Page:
As individuals and groups Bahá'ís are involved in social action and participate in dialogs on current issues and problems facing humanity. One of those issues is climate change.
The Bahá'í International Community recently published a position statement on the importance of addressing climate change from a slightly different perspective than just economic and territorial: Seizing the Opportunity: Redefining the challenge of climate change. (See link below for the complete document.)
The fundamental questions which are addressed in this paper include:
* Who is responsible for the consequences of climate change?
* Who should pay for the damages?
* How should target levels of greenhouse gas concentrations in the atmosphere be determined?
* What procedures will ensure fair representation in decision-making? and,
* If nations have a responsibility to reduce greenhouse gas emissions, how do those responsibilities devolve onto the various units of government, organizations, individuals and non-state actors?
"The challenge before the world community...is not only a technical one but a moral one, which calls for the transformation of thoughts and behaviors so as to allow our economic and social structures to extend the benefits of development to all people.
"To contribute to this important discourse, [the International Bahá'í Community] assert that the principle of the oneness of humankind must become the ruling principle of international life. This principle does not seek to undermine national autonomy or suppress cultural or intellectual diversity. Rather, it makes it possible to view the climate change challenge through a new lens – one that perceives humanity as a unified whole, not unlike the cells of the human body, infinitely differentiated in form and function yet united in a common purpose which exceeds that of its component parts."
The idea that humanity is one family is more than a call for cooperation. It means remolding old unjust patterns of human interaction. What Bahá'ís think needs to happen, and what they are committed to working towards, is captured in this quote from that paper:
"In order to progress beyond a world community driven by a largely economic and utilitarian calculus, to one of shared responsibility for the prosperity of all nations, such a principle must take root in the conscience of the individual. In this way, we come to recognize the broader human agenda," which is more than climate change, poverty eradication, gender equality, development, etc. It means looking for ways to use both human and natural resources for the progress and well-being of all people.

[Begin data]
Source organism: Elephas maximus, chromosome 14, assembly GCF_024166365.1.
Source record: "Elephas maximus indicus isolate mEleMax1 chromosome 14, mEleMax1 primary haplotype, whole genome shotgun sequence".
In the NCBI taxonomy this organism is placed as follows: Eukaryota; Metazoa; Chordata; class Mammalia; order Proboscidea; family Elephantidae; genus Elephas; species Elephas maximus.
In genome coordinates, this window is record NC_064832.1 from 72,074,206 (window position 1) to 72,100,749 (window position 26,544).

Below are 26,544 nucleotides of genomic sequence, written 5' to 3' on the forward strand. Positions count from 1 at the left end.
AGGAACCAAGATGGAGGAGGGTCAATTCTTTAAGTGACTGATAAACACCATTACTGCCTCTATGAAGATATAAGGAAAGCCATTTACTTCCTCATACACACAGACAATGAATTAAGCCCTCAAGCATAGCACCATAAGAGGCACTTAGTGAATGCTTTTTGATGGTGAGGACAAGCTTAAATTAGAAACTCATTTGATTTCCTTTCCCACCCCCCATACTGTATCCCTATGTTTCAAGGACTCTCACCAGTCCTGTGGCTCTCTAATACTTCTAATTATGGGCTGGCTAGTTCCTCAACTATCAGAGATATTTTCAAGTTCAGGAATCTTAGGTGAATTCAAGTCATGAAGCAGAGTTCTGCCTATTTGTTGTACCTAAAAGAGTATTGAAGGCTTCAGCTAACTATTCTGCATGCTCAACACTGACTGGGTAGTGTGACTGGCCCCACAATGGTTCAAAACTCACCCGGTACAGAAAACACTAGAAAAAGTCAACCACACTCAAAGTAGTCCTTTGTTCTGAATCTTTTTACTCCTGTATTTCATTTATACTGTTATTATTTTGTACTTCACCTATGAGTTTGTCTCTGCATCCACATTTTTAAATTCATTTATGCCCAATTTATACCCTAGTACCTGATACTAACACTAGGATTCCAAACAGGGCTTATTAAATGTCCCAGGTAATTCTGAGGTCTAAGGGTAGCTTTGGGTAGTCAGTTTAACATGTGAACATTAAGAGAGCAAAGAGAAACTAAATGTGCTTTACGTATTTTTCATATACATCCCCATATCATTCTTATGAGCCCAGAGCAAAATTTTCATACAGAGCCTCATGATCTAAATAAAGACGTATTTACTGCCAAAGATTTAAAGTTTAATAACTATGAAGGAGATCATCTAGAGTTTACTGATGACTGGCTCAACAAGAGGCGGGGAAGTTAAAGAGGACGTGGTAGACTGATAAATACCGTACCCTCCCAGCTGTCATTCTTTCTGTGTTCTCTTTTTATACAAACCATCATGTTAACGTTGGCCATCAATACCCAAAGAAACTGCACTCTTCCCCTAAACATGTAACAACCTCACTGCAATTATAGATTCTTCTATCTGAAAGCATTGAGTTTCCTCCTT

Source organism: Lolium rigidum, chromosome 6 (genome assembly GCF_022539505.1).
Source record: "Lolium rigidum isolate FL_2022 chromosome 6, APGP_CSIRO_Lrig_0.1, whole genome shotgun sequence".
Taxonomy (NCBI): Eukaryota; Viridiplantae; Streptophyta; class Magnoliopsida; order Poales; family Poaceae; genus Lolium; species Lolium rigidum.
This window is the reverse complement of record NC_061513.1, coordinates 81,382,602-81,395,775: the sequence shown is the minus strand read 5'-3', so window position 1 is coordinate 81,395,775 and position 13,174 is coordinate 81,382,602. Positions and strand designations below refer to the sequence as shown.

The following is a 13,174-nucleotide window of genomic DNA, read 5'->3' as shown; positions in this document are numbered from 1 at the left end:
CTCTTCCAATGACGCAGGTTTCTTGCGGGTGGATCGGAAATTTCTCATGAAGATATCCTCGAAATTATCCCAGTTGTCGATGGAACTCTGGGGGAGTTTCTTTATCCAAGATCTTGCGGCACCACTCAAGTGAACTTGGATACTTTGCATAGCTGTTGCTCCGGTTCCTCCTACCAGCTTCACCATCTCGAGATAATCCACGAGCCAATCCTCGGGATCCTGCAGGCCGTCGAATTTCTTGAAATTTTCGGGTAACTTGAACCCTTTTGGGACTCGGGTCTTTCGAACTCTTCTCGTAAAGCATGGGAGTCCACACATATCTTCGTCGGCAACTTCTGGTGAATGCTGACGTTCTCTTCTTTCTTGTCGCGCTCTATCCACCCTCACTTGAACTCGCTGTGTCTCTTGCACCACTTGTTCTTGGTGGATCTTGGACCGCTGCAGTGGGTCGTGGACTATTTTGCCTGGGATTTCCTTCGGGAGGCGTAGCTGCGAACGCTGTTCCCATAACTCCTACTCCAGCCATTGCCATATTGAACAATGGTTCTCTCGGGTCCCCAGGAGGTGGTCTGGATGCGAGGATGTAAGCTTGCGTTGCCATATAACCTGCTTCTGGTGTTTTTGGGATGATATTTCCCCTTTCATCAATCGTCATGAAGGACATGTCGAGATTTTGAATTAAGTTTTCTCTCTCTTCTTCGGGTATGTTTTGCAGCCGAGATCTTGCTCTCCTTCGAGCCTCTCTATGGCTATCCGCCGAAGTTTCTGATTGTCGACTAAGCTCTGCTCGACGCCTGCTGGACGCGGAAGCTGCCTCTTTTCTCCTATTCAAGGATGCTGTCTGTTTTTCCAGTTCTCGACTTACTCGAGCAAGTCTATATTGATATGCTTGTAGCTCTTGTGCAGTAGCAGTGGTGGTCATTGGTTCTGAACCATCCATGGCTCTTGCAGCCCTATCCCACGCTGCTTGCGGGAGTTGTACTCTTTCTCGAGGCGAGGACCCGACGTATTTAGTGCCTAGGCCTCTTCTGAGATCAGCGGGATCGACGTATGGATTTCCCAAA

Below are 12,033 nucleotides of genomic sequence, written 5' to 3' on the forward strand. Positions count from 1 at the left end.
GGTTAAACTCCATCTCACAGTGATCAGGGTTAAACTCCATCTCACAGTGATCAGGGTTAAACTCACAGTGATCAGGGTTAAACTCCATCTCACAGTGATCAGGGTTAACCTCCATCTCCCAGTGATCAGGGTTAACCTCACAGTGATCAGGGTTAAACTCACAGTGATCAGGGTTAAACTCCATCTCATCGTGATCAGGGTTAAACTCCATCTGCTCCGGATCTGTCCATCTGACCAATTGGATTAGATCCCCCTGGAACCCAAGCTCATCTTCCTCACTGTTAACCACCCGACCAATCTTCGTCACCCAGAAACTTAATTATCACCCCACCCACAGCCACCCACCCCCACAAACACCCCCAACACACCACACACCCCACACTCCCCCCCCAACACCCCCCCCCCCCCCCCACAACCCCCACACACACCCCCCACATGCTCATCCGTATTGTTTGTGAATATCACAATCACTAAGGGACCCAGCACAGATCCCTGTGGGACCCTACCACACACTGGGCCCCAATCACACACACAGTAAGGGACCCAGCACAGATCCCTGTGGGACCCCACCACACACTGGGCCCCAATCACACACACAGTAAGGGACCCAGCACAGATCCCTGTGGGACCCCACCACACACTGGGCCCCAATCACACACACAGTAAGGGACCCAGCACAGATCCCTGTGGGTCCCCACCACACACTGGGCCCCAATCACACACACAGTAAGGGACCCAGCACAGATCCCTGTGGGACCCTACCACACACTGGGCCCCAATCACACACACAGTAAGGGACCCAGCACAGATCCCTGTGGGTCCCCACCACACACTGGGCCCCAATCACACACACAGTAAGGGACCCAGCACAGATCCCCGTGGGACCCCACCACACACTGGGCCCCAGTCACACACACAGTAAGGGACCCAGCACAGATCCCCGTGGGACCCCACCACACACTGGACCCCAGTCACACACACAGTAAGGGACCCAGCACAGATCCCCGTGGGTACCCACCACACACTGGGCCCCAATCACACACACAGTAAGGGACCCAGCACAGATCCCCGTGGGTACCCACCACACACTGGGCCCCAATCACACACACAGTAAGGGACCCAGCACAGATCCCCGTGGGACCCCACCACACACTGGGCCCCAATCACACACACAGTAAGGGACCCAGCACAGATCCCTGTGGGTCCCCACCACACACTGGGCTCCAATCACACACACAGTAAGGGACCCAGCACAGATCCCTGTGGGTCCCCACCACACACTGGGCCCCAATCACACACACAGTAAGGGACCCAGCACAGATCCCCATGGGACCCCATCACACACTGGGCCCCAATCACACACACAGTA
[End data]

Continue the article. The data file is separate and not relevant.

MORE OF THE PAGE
Here are three examples of ways in which the Bahá'í community has been engaged in social discourses on climate change:
* Last fall, the Canadian Bahá’í Community joined dozens of other faith communities in calling for new approaches to address the challenge. The “Canadian Interfaith Call for Leadership and Action on Climate Change” noted that “the growing crisis of climate change needs to be met by solutions that draw upon the moral and spiritual resources of the world’s religious traditions.” The declaration calls for “a cultural transformation that brings the values of sustainability to the forefront of public consciousness – and into more responsible practices.”
* In December, the Australian Bahá’í community hosted the 15th annual conference of the International Environmental Forum on the theme of “Ethical Responses to Climate Change: Individual, Community, Institutions.” The conference statement notes that, “Climate change should not be viewed...as a partisan political issue, but rather as a summons for humanity to unite.”
* Most recently, the National Spiritual Assembly of the United States joined others in endorsing, “A Call for Interfaith Actions on Climate Change April 21-27 in Washington, DC and Nationwide during Earth Week 2012”. The call expresses the urgency of addressing the climate issue now and calls for action based upon three widely held moral principles: to prevent human suffering and death; to promote equity and justice; and, to exercise stewardship of God’s creation.
Seizing the Opportunity: Redefining the challenge of climate change The Bahá'í International Community's statement, including specific and concrete steps to meet this challenge, beginning at the grassroots.
A good resource for more information on climate change and the many ways to become part of the solution is Interfaith Power and Light's website.